Depending on the type of use you intend there are some basics that need consideration such as the size of the subject and its distance from the camera.

With the wide angle lens the closest focus is down to about 30cm where with the standard lens it is about a metre. Subjects will also be smaller in the frame at a given distance compared to the standard lens.

I created the composite image in figure 2 to provide an easy reference to determine which lens is best  for your

Friday 1 September 2017

No screen in test mode caused by faulty switch

This post deals with a problem which occasionally occurs with all models of  Ltl Acorn cameras and probably with many other makes of trail camera. It is caused by dirty switch contacts and symptomised by a blank control panel screen when the camera is switched to TEST.

Fig 2: Dismantled OFF/ON/TEST switch
No screen in TEST can also be caused by not inserting an SD card in the SD card slot, or by a faulty SD card but in

Tuesday 22 August 2017

SWA to work in the five areas which are of most benefit to Scottish wildcat preservation

Scottish Wildcat (Felis silvestris grampia)
Photo: Peter Cairns

Scottish Wildcat Action (SWA) has announced that its five-year project to save Scotland’s wildcats is to focus on five key areas, where evidence suggests that at least 19 wildcats are roaming free.

The shift in focus comes after years of extensive survey work across nine areas helped the SWA team narrow its aim to five areas, which will allow for the most effective use of the programme’s limited resources.
Scottish Wildcat Action is a national project supported by the Heritage

Tuesday 1 August 2017

More than 100 cats trapped in fight to save endangered Scottish wildcats
Action to save the enigmatic Scottish wildcat from extinction received a major boost this week with the news that more than 100 cats have been trapped during a recent neutering and vaccinating campaign.
Scottish Wildcat Action’s far-reaching Trap Neuter Vaccinate Return (TNVR) programme was carried out in its priority areas, including Morvern, Strathpeffer, Strathbogie, Northern Strathspey and the Angus Glens. These areas represent a total of 676 square miles (1750 square kilometres) of wildcat habitat.

Feral cats present a threat to wildcats by hybridising with them and diluting the gene pool. Since November last year three wildcat project officers, contractors and dozens of local volunteers helped to catch a total 115 cats.

Of these, 82 were taken to a veterinary surgeon for treatment and later returned, 12 feral kittens were rehomed, seven cats were either pet cats or had been neutered previously and so were all released and two were possible wildcats that were released without neutering. The remaining 12 feral cats sadly tested positive for disease or were in such poor condition and had to be put to sleep on welfare grounds.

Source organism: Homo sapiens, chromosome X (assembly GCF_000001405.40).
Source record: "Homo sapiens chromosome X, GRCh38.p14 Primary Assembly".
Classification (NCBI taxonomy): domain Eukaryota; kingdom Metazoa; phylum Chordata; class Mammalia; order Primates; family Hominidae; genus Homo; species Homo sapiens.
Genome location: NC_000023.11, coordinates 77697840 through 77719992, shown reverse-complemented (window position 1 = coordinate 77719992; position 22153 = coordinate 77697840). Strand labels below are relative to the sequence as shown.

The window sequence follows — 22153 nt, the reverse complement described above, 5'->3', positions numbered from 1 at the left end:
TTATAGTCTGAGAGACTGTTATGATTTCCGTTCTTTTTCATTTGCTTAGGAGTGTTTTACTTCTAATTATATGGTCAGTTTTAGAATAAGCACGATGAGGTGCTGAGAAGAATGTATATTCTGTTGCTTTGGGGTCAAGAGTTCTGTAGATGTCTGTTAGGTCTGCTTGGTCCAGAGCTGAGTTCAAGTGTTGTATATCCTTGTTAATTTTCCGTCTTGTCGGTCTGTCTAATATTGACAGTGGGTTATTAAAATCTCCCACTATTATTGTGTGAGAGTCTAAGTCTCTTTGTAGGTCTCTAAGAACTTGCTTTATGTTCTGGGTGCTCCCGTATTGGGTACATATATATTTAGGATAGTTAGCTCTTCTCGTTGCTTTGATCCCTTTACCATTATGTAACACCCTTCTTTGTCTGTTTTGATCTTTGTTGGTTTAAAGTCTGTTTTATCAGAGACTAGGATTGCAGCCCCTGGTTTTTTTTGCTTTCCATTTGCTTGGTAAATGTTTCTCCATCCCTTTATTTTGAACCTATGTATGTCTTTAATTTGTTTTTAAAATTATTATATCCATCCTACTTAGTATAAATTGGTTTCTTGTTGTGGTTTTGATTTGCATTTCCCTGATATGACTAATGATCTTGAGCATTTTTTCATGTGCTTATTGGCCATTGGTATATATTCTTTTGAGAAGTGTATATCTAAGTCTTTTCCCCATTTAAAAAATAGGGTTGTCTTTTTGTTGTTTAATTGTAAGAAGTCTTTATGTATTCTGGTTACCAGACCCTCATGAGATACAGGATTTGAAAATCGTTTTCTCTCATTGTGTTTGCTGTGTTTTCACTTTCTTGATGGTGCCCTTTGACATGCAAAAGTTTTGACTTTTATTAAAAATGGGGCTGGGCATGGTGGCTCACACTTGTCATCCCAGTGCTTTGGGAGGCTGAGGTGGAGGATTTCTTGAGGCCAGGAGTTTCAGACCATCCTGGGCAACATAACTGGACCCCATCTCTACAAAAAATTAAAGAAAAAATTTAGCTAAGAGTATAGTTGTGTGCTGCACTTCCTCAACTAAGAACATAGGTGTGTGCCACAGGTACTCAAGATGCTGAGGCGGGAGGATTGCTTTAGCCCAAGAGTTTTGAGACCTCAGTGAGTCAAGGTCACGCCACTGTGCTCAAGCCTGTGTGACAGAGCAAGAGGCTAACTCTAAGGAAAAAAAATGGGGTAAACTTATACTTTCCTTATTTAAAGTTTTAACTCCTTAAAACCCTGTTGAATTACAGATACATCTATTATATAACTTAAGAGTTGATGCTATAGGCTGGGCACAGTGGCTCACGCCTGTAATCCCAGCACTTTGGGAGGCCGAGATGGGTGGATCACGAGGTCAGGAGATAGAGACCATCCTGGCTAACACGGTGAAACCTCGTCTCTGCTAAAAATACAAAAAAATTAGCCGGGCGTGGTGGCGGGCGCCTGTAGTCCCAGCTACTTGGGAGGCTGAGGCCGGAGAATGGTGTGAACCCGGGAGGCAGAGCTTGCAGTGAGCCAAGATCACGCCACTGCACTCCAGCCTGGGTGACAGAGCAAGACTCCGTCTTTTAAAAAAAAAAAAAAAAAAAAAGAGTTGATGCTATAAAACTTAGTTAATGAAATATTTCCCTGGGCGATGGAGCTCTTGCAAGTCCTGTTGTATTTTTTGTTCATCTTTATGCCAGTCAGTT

Scottish Wildcat Action is a national project supported by the

Friday 21 July 2017

Threat to new beaver family in the Highlands of Scotland

A family of beavers found living on a river in the Beauly area in the Scottish Highlands are to be trapped and put into captivity following a decision by Scottish Government Ministers. Trees for Life, the charity which discovered the group, says the family should either stay where they are or be relocated locally.

Film from camera traps set by the conservation experts from the charity in mid-June clearly show the presence of a mother and at least two

Tuesday 14 February 2017

New Acorn 3G Camera and General Update February 2017

Fig 1:   6310WMG

Internet access and web site posts.

I have had bad problems accessing the internet for over a year and lately difficulty in getting any connection at all. This is due to failing local phone line infrastructure. Engineers have been in the area recently and have managed to make some small improvements.

A fibre cabinet installation is scheduled for this spring so hopefully sometime around April/May this year the whole thing will experience a new lease of life.

At the moment I'm trying to make use of what I have to do some updates and some long overdue camera technical posts.

An introduction to the new Acorn 3G cellular camera.

Over the last couple of years Acorn have been working hard to develop new and improved cameras, the latest of which is the eagerly awaited 3G version of the 6310 shown in figure 1 of which my early tests are encouraging.

Fig 2:  6310 Control Panel
and Screen access.

The 6310 series cameras were an evolution of the 6210 which saw the the control panel and screen moved to the back of the camera body as a way of overcoming damage to the ribbon cable in the 6210.

Other improvements were the larger IR LED array for better night vision and the option of a wide angle lens as an alternative to the standard 52° lens. These are not interchangeable lenses so you have to decide which one you want before you buy. I will be writing posts on both these subjects very soon.

More recently the timekeeping has been improved with a new chipset. Previously the timers would gain by about 10 minutes in every hour but now they are accurate to about 20/100ths of a second so timer on/off and time lapse is very accurate.

Ingress Protection. Unlike all the other Acorn models (and many other camera brands of this type) the 6310s are enclosure rated IP66 rather than IP54.  This means that the 6310 models have superior weather resistance which is another subject for a later post but in brief
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This web site is about the wildlife, particularly the mammals, of the Glen Affric National Nature Reserve area in the north west Highlands of Scotland, UK; and the equipment I use to search for them, which is chiefly trail cameras.

I provide a technical support and parts service for the Ltl Acorn range of cameras and the income from this provides for the upkeep of this site and the purchase of cameras for my own surveying.

I hope you find the site useful and informative; and please contact me if you have any questions that I haven't already covered.